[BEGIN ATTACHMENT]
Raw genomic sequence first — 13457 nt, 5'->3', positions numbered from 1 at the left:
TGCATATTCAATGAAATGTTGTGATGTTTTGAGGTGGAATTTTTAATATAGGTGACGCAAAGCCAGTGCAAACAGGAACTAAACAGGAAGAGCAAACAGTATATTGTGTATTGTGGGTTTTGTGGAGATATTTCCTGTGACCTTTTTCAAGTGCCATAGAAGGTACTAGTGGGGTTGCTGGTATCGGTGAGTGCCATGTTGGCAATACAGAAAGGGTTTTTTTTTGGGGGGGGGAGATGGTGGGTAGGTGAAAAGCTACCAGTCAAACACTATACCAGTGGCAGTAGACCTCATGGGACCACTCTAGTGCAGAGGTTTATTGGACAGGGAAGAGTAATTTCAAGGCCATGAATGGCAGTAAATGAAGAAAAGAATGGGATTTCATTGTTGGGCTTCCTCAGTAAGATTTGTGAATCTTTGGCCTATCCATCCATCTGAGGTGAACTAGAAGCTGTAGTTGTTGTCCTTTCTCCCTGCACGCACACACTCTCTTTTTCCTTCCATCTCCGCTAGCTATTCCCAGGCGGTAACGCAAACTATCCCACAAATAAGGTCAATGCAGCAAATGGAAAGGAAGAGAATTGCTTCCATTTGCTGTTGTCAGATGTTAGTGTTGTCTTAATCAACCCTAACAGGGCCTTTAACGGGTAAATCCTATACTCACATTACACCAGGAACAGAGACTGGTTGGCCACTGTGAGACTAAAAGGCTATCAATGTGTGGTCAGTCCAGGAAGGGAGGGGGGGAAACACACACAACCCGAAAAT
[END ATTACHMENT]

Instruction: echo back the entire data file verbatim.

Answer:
Raw genomic sequence first — 13457 nt, 5'->3', positions numbered from 1 at the left:
TGCATATTCAATGAAATGTTGTGATGTTTTGAGGTGGAATTTTTAATATAGGTGACGCAAAGCCAGTGCAAACAGGAACTAAACAGGAAGAGCAAACAGTATATTGTGTATTGTGGGTTTTGTGGAGATATTTCCTGTGACCTTTTTCAAGTGCCATAGAAGGTACTAGTGGGGTTGCTGGTATCGGTGAGTGCCATGTTGGCAATACAGAAAGGGTTTTTTTTTGGGGGGGGGAGATGGTGGGTAGGTGAAAAGCTACCAGTCAAACACTATACCAGTGGCAGTAGACCTCATGGGACCACTCTAGTGCAGAGGTTTATTGGACAGGGAAGAGTAATTTCAAGGCCATGAATGGCAGTAAATGAAGAAAAGAATGGGATTTCATTGTTGGGCTTCCTCAGTAAGATTTGTGAATCTTTGGCCTATCCATCCATCTGAGGTGAACTAGAAGCTGTAGTTGTTGTCCTTTCTCCCTGCACGCACACACTCTCTTTTTCCTTCCATCTCCGCTAGCTATTCCCAGGCGGTAACGCAAACTATCCCACAAATAAGGTCAATGCAGCAAATGGAAAGGAAGAGAATTGCTTCCATTTGCTGTTGTCAGATGTTAGTGTTGTCTTAATCAACCCTAACAGGGCCTTTAACGGGTAAATCCTATACTCACATTACACCAGGAACAGAGACTGGTTGGCCACTGTGAGACTAAAAGGCTATCAATGTGTGGTCAGTCCAGGAAGGGAGGGGGGGAAACACACACAACCCGAAAAT